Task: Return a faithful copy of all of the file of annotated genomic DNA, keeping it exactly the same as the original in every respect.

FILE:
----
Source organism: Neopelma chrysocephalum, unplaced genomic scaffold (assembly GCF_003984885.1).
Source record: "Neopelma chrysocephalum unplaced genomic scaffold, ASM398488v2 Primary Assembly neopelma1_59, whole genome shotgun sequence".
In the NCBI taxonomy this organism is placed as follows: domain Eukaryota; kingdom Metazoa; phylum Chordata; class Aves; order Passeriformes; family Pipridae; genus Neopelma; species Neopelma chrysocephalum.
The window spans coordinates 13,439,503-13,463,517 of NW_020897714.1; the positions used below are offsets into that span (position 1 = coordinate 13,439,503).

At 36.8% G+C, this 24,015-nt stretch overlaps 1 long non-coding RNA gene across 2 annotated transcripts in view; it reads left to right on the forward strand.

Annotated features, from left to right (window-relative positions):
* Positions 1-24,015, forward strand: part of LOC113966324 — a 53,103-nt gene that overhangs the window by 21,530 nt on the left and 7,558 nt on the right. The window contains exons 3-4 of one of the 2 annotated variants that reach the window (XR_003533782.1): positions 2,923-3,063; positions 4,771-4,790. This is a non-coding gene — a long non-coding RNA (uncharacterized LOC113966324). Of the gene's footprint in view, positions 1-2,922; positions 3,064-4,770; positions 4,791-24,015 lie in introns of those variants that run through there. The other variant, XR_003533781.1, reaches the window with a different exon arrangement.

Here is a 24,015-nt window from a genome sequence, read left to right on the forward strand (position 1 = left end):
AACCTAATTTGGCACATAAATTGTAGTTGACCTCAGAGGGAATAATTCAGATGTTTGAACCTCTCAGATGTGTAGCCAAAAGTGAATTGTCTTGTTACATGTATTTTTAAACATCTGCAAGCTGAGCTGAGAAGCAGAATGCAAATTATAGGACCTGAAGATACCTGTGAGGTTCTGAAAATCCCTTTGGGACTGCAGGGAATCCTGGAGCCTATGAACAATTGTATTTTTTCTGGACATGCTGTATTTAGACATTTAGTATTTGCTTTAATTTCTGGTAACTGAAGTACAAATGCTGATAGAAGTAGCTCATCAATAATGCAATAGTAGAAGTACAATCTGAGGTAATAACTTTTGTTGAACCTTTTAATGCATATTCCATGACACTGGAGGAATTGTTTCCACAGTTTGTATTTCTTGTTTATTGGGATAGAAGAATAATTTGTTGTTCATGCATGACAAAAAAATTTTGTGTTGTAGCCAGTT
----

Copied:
Source organism: Neopelma chrysocephalum, unplaced genomic scaffold (assembly GCF_003984885.1).
Source record: "Neopelma chrysocephalum unplaced genomic scaffold, ASM398488v2 Primary Assembly neopelma1_59, whole genome shotgun sequence".
In the NCBI taxonomy this organism is placed as follows: domain Eukaryota; kingdom Metazoa; phylum Chordata; class Aves; order Passeriformes; family Pipridae; genus Neopelma; species Neopelma chrysocephalum.
The window spans coordinates 13,439,503-13,463,517 of NW_020897714.1; the positions used below are offsets into that span (position 1 = coordinate 13,439,503).

At 36.8% G+C, this 24,015-nt stretch overlaps 1 long non-coding RNA gene across 2 annotated transcripts in view; it reads left to right on the forward strand.

Annotated features, from left to right (window-relative positions):
* Positions 1-24,015, forward strand: part of LOC113966324 — a 53,103-nt gene that overhangs the window by 21,530 nt on the left and 7,558 nt on the right. The window contains exons 3-4 of one of the 2 annotated variants that reach the window (XR_003533782.1): positions 2,923-3,063; positions 4,771-4,790. This is a non-coding gene — a long non-coding RNA (uncharacterized LOC113966324). Of the gene's footprint in view, positions 1-2,922; positions 3,064-4,770; positions 4,791-24,015 lie in introns of those variants that run through there. The other variant, XR_003533781.1, reaches the window with a different exon arrangement.

Here is a 24,015-nt window from a genome sequence, read left to right on the forward strand (position 1 = left end):
AACCTAATTTGGCACATAAATTGTAGTTGACCTCAGAGGGAATAATTCAGATGTTTGAACCTCTCAGATGTGTAGCCAAAAGTGAATTGTCTTGTTACATGTATTTTTAAACATCTGCAAGCTGAGCTGAGAAGCAGAATGCAAATTATAGGACCTGAAGATACCTGTGAGGTTCTGAAAATCCCTTTGGGACTGCAGGGAATCCTGGAGCCTATGAACAATTGTATTTTTTCTGGACATGCTGTATTTAGACATTTAGTATTTGCTTTAATTTCTGGTAACTGAAGTACAAATGCTGATAGAAGTAGCTCATCAATAATGCAATAGTAGAAGTACAATCTGAGGTAATAACTTTTGTTGAACCTTTTAATGCATATTCCATGACACTGGAGGAATTGTTTCCACAGTTTGTATTTCTTGTTTATTGGGATAGAAGAATAATTTGTTGTTCATGCATGACAAAAAAATTTTGTGTTGTAGCCAGTT